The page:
The United States is expressing fresh concerns about the outcome of Cambodia's recent election that handed a victory to the ruling party of Prime Minister Hun Sen.
State Department spokeswoman Marie Harf said Monday a "transparent review" of reported irregularities in the July election would help address "flaws" in Cambodia's electoral process. She also said it would give Cambodians "greater confidence in their electoral system."
Cambodia's opposition plans to boycott the opening session of parliament and hold three days of protests next week unless there is an investigation into allegations of widespread fraud in the vote.
On Sunday, the opposition's attempts at appealing the outcome were dealt a blow when the National Election Committee officially ratified the victory of Hun Sen's Cambodian People's Party.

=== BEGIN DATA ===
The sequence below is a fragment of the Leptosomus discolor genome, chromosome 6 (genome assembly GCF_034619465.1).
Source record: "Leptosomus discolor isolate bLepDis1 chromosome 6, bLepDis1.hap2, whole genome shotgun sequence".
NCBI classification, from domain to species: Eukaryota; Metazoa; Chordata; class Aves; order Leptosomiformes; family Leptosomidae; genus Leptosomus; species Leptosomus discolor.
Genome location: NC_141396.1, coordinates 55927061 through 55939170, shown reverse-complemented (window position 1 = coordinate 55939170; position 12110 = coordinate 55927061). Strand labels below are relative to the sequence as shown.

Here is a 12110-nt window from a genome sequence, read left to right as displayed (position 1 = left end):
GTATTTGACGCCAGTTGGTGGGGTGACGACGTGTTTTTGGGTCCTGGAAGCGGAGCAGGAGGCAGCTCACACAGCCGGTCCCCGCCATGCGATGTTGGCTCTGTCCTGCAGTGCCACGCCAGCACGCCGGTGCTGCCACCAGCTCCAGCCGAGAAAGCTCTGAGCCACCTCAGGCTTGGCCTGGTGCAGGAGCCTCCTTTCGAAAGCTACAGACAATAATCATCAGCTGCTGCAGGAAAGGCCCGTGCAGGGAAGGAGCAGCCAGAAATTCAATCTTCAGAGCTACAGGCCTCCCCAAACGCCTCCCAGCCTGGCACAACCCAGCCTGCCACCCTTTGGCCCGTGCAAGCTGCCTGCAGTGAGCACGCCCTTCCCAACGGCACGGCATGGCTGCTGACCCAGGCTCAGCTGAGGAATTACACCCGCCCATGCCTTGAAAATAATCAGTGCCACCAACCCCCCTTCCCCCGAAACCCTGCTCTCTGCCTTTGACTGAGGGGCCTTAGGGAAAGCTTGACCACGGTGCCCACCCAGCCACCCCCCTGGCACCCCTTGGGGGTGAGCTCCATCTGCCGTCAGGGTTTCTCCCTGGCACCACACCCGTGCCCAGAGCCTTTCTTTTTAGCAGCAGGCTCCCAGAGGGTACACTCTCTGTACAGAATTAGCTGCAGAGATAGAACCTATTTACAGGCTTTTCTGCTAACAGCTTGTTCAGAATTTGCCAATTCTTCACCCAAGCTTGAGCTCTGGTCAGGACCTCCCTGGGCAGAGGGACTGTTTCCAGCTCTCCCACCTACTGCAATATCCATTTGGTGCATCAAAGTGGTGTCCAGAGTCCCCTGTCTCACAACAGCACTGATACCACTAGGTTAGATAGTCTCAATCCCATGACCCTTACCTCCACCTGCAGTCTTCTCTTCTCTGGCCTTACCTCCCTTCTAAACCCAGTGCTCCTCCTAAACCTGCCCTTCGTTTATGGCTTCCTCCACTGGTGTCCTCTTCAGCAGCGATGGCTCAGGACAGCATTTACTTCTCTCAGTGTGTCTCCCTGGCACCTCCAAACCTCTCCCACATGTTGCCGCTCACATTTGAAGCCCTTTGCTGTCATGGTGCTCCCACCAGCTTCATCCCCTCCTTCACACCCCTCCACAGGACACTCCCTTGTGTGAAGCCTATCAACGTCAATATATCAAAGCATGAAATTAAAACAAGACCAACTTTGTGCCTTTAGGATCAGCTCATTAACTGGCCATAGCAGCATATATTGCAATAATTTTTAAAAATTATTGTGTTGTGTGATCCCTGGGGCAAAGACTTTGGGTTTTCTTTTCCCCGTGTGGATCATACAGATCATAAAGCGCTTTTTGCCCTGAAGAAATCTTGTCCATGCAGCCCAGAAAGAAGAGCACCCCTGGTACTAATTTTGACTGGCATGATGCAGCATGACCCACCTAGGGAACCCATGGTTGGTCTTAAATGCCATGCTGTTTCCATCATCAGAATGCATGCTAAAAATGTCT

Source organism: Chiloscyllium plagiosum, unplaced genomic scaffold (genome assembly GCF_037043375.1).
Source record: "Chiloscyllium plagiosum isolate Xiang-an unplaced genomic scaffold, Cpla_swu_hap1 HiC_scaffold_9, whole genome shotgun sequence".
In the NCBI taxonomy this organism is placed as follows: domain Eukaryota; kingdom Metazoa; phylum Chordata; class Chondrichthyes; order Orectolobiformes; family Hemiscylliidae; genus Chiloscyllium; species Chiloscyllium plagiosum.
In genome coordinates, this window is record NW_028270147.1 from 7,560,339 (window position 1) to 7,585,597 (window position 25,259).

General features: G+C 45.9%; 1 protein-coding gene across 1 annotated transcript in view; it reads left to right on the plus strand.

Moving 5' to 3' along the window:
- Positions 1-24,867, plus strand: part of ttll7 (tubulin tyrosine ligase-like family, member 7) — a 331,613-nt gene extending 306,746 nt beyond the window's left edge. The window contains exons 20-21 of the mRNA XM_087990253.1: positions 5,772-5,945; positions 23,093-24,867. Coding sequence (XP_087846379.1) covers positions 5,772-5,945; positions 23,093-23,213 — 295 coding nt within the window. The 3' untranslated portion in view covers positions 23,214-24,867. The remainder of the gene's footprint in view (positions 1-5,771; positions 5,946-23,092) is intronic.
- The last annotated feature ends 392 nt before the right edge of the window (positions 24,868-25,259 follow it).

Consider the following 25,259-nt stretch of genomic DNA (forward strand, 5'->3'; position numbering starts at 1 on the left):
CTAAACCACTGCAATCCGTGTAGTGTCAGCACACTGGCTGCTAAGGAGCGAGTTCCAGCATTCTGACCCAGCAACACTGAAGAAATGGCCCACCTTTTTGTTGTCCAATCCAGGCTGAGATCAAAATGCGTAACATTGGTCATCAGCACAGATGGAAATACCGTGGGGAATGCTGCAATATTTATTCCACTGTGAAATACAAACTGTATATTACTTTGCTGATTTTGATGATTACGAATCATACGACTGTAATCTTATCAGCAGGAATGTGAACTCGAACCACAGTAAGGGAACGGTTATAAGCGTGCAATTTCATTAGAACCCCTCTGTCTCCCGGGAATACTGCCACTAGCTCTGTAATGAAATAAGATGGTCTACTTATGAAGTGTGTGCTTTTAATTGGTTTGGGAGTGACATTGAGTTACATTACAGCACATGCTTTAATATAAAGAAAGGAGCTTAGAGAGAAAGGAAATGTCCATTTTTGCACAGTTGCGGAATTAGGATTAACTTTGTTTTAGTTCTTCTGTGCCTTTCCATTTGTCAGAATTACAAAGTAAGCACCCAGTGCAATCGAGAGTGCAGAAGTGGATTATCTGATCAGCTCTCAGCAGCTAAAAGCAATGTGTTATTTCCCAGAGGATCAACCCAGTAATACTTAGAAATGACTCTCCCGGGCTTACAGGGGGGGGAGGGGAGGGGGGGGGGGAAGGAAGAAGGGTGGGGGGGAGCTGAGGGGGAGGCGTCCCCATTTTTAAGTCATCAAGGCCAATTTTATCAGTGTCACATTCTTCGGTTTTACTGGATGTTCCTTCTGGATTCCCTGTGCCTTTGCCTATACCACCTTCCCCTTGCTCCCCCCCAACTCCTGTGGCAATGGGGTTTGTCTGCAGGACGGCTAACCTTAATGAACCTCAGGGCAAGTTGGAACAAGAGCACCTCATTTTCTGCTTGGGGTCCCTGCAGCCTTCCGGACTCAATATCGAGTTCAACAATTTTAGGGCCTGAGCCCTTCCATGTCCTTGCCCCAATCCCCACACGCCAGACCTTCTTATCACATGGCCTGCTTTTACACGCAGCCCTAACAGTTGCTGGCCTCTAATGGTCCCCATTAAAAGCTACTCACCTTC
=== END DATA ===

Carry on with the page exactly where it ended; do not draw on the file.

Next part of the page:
The election committee said Hun Sen's CPP took 68 seats. It said the opposition Cambodia National Rescue Party won 55 seats, significantly more seats than it has won in the past.
The opposition, led by CNRP President Sam Rainsy, said it would have won more seats if the election had been fair. It says it has received more than 10,000 complaints of irregularities from its supporters.
Human Rights Watch on Tuesday slammed the election committee's decision, saying it "doused even the slimmest hope that thousands of electoral irregularities would be investigated in a serious and impartial manner."
The New York-based group says the CPP "controlled every aspect of the electoral process and deprived the people of Cambodia of a free and fair election."
It specifically mentioned unequal media access, manipulation of voter rolls, and campaigning by senior security force officers for the CPP as among the alleged election irregularities.
The government has acknowledged some minor problems with the vote, but says they were not enough to impact the outcome.
On Saturday, nearly 20,000 opposition supporters demonstrated in Phnom Penh, Cambodia's capital. Some analysts have warned of possible political violence, if government forces respond harshly to the protests.